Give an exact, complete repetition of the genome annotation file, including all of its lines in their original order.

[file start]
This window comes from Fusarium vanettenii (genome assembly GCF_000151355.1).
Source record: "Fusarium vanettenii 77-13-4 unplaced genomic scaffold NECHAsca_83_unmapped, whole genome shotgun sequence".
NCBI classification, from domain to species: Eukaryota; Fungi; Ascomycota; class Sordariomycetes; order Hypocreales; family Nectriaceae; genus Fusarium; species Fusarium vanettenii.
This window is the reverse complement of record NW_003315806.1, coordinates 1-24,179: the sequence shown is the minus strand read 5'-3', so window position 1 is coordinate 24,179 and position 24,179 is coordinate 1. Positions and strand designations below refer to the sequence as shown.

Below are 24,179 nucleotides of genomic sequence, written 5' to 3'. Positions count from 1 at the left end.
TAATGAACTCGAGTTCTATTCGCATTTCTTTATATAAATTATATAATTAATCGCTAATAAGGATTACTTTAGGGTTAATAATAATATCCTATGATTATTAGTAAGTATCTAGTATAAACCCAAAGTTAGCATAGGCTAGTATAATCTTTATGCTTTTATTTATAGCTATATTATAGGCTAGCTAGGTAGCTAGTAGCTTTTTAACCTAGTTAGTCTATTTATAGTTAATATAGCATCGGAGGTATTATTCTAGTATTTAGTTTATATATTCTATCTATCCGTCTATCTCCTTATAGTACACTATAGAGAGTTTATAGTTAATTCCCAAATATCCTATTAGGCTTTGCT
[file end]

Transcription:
This window comes from Fusarium vanettenii (genome assembly GCF_000151355.1).
Source record: "Fusarium vanettenii 77-13-4 unplaced genomic scaffold NECHAsca_83_unmapped, whole genome shotgun sequence".
NCBI classification, from domain to species: Eukaryota; Fungi; Ascomycota; class Sordariomycetes; order Hypocreales; family Nectriaceae; genus Fusarium; species Fusarium vanettenii.
This window is the reverse complement of record NW_003315806.1, coordinates 1-24,179: the sequence shown is the minus strand read 5'-3', so window position 1 is coordinate 24,179 and position 24,179 is coordinate 1. Positions and strand designations below refer to the sequence as shown.

Below are 24,179 nucleotides of genomic sequence, written 5' to 3'. Positions count from 1 at the left end.
TAATGAACTCGAGTTCTATTCGCATTTCTTTATATAAATTATATAATTAATCGCTAATAAGGATTACTTTAGGGTTAATAATAATATCCTATGATTATTAGTAAGTATCTAGTATAAACCCAAAGTTAGCATAGGCTAGTATAATCTTTATGCTTTTATTTATAGCTATATTATAGGCTAGCTAGGTAGCTAGTAGCTTTTTAACCTAGTTAGTCTATTTATAGTTAATATAGCATCGGAGGTATTATTCTAGTATTTAGTTTATATATTCTATCTATCCGTCTATCTCCTTATAGTACACTATAGAGAGTTTATAGTTAATTCCCAAATATCCTATTAGGCTTTGCT